This is Moore’s “big fish, small pond” strategy, which is designed to create focus on the narrow set of clients and conserve the bandwidth of key personnel.  See Post 025. If executed properly, the post-chasm company has successful commercial relationships with “pragmatist” mainstream customers. This sets off a word-of-mouth campaign that dramatically reduces the cost of sales. Further, once inside the mainstream market, the company is well-positioned to develop and sell future products and services.

In short, crossing the chasm is a one-time event that changes everything for the better. See graphic below:

Well, what is Onit’s target niche market (or small pond)?  Here I get an important lesson in framing.

Virtually all legaltech companies target a discrete problem or complex task that exists within a legal department. These problems or tasks include e-billing, matter management, document management, e-discovery, contract analytics, etc.  When evaluating this market structure, the natural capitalist impulse is to integrate these disparate systems into a single enterprise solution, thus achieving economies of scope and scale. Indeed, this is the logic behind many legaltech acquisitions, including the Datacert-Tymetrix tie-up. Framed in this way (which is the way most legal insiders see legaltech), the small pond is one or two significant problems or tasks inside a legal department.

But that is not Onit’s strategy.  Onit is a business process automation company where legal departments are viewed as a small but influential beachhead that can provide access to rest of the corporation. Thus, the addressable market is not all corporate legal departments (which might be $3-5 billion), but corporate knowledge workers struggling to collaborate effectively within and across business units (probably 100x bigger). Framed in this manner, the small pond is legal department operations.

Few tech entrepreneurs would be anxious to have legal as their initial target market. The field is highly technical; the clientele are demanding; and the financial upside is limited. But Elfman sees things differently.  “The lawyers are the laggards. They are the Department of No. If we can win them over, the rest of the corporation is a lot easier.”

I am inclined to take Elfman seriously because he and his team are obsessively focused on delivering a whole product solution. To fully grasp what this means, we need to understand Onit as compared to its primary competition.

Compared to what?

In Crossing the Chasm, Geoffrey Moore makes the point that prospective clients are unwilling to strain their attention span to hear your pitch. Thus, a product needs to be positioned against what is familiar and established, thus enabling target clients to quickly categorize your product.  Yet, to generate curiosity and interest, the product also needs to be different in a way that delivers a substantial benefit. See pp. 159-61.

As previously noted, Onit’s primary competitors are enterprise software companies that offer solutions to one or more legal department needs, such as e-billing, matter management, contract automation, or data analytics. In my travels to various industry events involving legal technology, I often hear the refrain, “Everybody hates their e-billing vendor.”  The same tends to be true for document and matter management. To date, no company has emerged as the obvious first choice.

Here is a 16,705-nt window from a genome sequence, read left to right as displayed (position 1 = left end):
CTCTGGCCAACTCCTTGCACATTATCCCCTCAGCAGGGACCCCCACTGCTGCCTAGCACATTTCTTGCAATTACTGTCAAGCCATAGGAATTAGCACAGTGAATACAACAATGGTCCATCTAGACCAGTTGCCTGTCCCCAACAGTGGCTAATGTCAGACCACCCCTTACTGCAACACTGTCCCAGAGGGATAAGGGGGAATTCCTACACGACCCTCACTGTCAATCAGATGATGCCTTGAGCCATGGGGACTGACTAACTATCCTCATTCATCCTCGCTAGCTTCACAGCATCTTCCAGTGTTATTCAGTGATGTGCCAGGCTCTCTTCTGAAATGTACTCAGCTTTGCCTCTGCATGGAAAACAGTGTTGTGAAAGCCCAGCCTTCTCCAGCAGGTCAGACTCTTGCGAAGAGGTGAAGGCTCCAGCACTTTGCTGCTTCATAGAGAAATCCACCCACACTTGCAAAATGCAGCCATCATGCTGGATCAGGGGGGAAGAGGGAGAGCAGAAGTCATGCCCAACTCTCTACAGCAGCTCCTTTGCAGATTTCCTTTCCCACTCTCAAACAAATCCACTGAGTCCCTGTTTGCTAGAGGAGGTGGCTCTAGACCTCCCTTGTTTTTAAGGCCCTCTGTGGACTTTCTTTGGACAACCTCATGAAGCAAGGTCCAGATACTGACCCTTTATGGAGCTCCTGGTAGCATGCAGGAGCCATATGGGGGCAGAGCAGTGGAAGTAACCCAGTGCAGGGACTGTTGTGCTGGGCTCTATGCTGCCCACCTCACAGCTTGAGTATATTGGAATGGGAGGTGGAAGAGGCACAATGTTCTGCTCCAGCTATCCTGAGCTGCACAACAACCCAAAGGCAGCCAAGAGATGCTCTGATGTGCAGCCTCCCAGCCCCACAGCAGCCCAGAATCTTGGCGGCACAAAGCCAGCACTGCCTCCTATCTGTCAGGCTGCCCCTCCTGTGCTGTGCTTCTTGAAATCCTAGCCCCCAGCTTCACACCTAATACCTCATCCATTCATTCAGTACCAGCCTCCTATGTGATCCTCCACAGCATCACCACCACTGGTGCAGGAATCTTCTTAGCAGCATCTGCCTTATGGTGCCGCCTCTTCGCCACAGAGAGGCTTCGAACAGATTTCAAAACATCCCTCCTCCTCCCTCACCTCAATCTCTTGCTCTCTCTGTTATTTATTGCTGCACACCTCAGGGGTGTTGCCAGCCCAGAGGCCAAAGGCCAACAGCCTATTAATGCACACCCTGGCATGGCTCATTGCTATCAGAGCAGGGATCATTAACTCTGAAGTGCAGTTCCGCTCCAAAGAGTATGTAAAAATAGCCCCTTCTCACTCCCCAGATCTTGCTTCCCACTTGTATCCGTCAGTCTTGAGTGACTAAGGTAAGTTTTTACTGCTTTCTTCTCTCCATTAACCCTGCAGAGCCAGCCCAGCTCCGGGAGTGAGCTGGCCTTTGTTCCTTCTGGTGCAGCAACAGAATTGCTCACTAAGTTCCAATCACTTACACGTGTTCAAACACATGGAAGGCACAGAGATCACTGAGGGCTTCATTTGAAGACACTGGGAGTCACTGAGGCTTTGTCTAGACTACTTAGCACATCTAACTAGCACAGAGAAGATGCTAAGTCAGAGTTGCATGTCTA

Most of these companies got their foothold many years ago when legal departments were growing rapidly and general counsel and their lieutenants felt vulnerable regarding the lack of basic systems and controls. For example, without enormous manual effort, the department could not answer basic questions related to outside counsel spending; or the department couldn’t generate a useful status report on pending litigation; or lawyers struggled to locate prior work product. In each case, there was an enterprise software solution or platform designed to make that problem go away.

Indeed, Elfman tells the story of how he got the idea for Datacert. After completing his MBA at Rice in 1995, he went to work for a litigation consulting firm that specialized in forensic accounting.  While working on an engagement for Exxon, Eric asked the head of litigation about the size of his total annual spend. The AGC responded, “I’m not sure.  Somewhere between $200 and $400 million.”

Elfman describes this exchange as “the moment that changed my life.”  The business opportunity was large and obvious: use technology to apply basic accounting discipline to corporate legal spending.

Datacert and Elfman were extremely successful making sales to a lot of large corporations. Eventually, Datacert would land 130 companies in the Fortune 500, including #1, #2, #3, and #5.  Yet, Datacert also became part of the large cadre of enterprise software companies that legal departments complain about (this observation is based on my own industry knowledge, not any comments made by Elfman regarding his former company).

Root cause

As I listen to David Cambria and Eric Elfman discuss their collaboration, a deeper understanding of the problem comes into focus.

As David points out, when enterprise software is pointed at a specific problem, it develops a strong opinion about how the work should be done. Invariably, that opinion adds steps to the workflow, often without delivering any immediate or tangible returns to the worker trying to do their job. Naturally, people being people, they find ways of minimizing their interaction with the system. Thus, the resulting incomplete and uneven usage undermines the value of the enterprise solution. It also limits — possibly to zero — the amount of usable data the system produces.